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Comedians Benoï¿½t Delï¿½pine and Gustave Kervern, who wrote, directed, and co-star in this irreverent road movie, show a distinct flair for understated physical comedy and defiantly non-PC humor.
Rural neighbors who hate each other come to blows one day on a farm and get tangled up in an agricultural tractor, leaving them both paralyzed, wheelchair-bound, and simmering with spite. But rather than feel sorry for themselves, the embittered paraplegics decide to seek revenge against the tractor's manufacturer. They take to the road, redirecting their frustrations with their plights towards the people they meet on the way to Helsinki. Captured in sharp black-and-white Cinemascope photography that complements its exquisite Tati-like sight gags, Aaltra undermines conventional attitudes toward the disabled with its dry wit and acerbic, vengeful characters. Look for some recognizable cameos, including famous Finnish director Aki Kaurismï¿½ki.
Director and Cast
Biographies of Director and Actors
Rating: NR (Not Rated)
Format: DVD (NTSC)
Encoding: Region 1
Aspect Ratio: 2.35:1, Letterboxed
Screen Format: 16x9 Widescreen (Anamorphic)
Sound: Dolby Digital 2.0 Stereo
Closed Captioned: Yes
January / February 2005
13 Films to Look Out For in 2005
By Jonathan Romney
(Benoît Delépine, Gustave Kervern; Belgium)One of the wry pleasures of 2004, and certainly the year's most enjoyable Belgian disability road comedy. Two warring curmudgeons hit the road in wheelchairs after losing the use of their legs in a bizarre farming accident and head to Finland to demand reparation, making misery for everyone they meet en route. Tati-esque pacing, crisp black-and-white photography, and marvelous non sequitur moments-including a touch of Finnish biker karaoke-lead up to a killer punchline, delivered in typical laconic style by Aki Kaurismäki . . . who else?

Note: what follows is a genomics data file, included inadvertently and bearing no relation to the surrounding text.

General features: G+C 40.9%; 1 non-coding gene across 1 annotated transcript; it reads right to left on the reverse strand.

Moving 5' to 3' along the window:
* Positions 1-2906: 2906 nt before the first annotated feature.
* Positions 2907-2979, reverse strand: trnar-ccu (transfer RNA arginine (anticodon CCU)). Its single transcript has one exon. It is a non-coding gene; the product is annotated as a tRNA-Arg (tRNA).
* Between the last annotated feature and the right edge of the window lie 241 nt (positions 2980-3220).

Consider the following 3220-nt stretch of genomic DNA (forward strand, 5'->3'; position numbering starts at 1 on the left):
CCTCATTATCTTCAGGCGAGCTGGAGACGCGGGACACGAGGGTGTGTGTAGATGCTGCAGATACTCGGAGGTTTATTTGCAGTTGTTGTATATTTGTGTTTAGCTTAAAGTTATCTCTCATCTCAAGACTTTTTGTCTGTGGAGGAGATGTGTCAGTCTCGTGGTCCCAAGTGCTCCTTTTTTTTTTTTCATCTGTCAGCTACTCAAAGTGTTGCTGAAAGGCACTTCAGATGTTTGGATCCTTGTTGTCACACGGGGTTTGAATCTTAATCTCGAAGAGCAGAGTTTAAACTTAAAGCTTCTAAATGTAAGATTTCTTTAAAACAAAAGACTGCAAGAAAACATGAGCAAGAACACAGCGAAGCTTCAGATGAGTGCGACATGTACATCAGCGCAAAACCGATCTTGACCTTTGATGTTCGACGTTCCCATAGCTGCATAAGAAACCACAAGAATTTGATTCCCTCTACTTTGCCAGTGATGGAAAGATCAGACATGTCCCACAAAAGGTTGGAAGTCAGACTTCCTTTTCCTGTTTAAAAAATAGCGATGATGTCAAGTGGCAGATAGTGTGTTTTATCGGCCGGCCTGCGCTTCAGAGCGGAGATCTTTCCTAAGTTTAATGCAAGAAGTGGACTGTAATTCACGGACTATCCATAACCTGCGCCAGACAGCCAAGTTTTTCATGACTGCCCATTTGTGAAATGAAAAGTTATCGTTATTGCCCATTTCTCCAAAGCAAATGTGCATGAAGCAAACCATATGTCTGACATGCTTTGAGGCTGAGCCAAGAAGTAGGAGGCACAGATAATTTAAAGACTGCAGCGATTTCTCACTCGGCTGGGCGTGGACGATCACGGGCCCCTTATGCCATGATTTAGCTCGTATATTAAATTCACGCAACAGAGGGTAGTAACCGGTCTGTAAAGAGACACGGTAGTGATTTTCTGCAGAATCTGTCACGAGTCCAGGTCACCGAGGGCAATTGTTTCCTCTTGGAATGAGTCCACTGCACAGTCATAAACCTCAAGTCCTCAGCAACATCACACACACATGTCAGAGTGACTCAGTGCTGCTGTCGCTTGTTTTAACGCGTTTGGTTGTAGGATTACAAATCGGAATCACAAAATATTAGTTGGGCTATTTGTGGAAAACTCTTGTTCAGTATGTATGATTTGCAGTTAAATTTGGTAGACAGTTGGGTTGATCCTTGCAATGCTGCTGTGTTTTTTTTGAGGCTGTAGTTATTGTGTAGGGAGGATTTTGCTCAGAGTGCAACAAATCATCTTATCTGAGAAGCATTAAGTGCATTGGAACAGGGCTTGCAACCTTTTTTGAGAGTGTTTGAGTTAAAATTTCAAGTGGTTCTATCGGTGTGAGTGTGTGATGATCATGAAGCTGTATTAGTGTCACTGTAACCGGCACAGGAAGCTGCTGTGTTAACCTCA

--Jonathan Romnet/ Film Comment - Review
December 8, 2004
Farmer Gus (Gustave Kervern) has a tendency for dozing off on the job, losing his rag, and generally annoying the hell out of people. Commuter Ben (Benoît Delépine) – his neighbour – is probably the person he annoys most. And Ben has hit a bad patch with his job and his marriage. One day, Gus's willfully obstructive tractor-driving is the last straw. A fight ensues, the tractor malfunctions, and Gus and Ben awaken in neighboring hospital beds, paralyzed from the waist down. Sent home having been told there's no hope of improved mobility, each turns to thoughts of suicide…
The reluctant and magnificently ill-matched pair soon abandon self-pity, however. Instead they give free rein to their anger and assertive aggression as Gus determines to head to Finland to sue the tractor manufacturers and Ben surlily accompanies him north to a motorcross meet.
If you're not laughing yet, you soon will be, as this is one of the funniest black comedies in some time. Kervern and Delépine's deadpan chronicle of this largely wordless wheelchair odyssey is essentially a string of priceless sight-gags – beautifully shot in black-and-white 'Scope – hung on to the sturdy premise of the steel-jawed protagonists' entirely undisguised dislike of each other and, probably, the rest of the world. Few if any of the gags hinge on their disability, and those that do highlight how the non-disabled world can unwittingly make life unnecessarily difficult for wheelchair-users. 'Man Bites Dog's' Benoît Poelvoorde is in the cast, though you may miss him; Aki Kaurismäki and Jason Flemyng are recognisable, however. But I bet it's the guy singing 'Sunny' who sticks with you. Lovely.
--Unknown/ Time Out London - Review
April 12, 2005
The Top 40 Picks From the Tribeca Film Festival
By Dennis Lim
Aaltra Aki Kaurismäki shows up to deliver the punchline of this black-and-white Belgian, um, wheelchair road movie—which is only fitting given the film's creepingly lugubrious comedy (epitomized by a biker-bar rendition of "Sunny"). Odd-couple writer-directors Benoît Delépine and Gustave Kervern play sworn enemies who become paralyzed in a tractor accident and end up traveling north in search of a motocross rally and the manufacturer of the faulty farm machinery. Lethally precise and improbably hilarious, Aaltra traces a throughline from Tati to Kaurismäki to the Farrellys.
--By Dennis Lim/ Village Voice - Review
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Jeff in Seattle - Customer Review
Lenny, Chicago - Customer Review
I FINALLY got around to watching Aaltra tonight. When I received the movie I
seemed to have misplaced it. Well... I was feeling down and out tonight and low
and behold... I found it. Popped it into my DVD player and LAUGHED MY ASS
OFF!!!!!! This film was wonderful and I can't tell you how much JOY and insight
your club has given me this past year.
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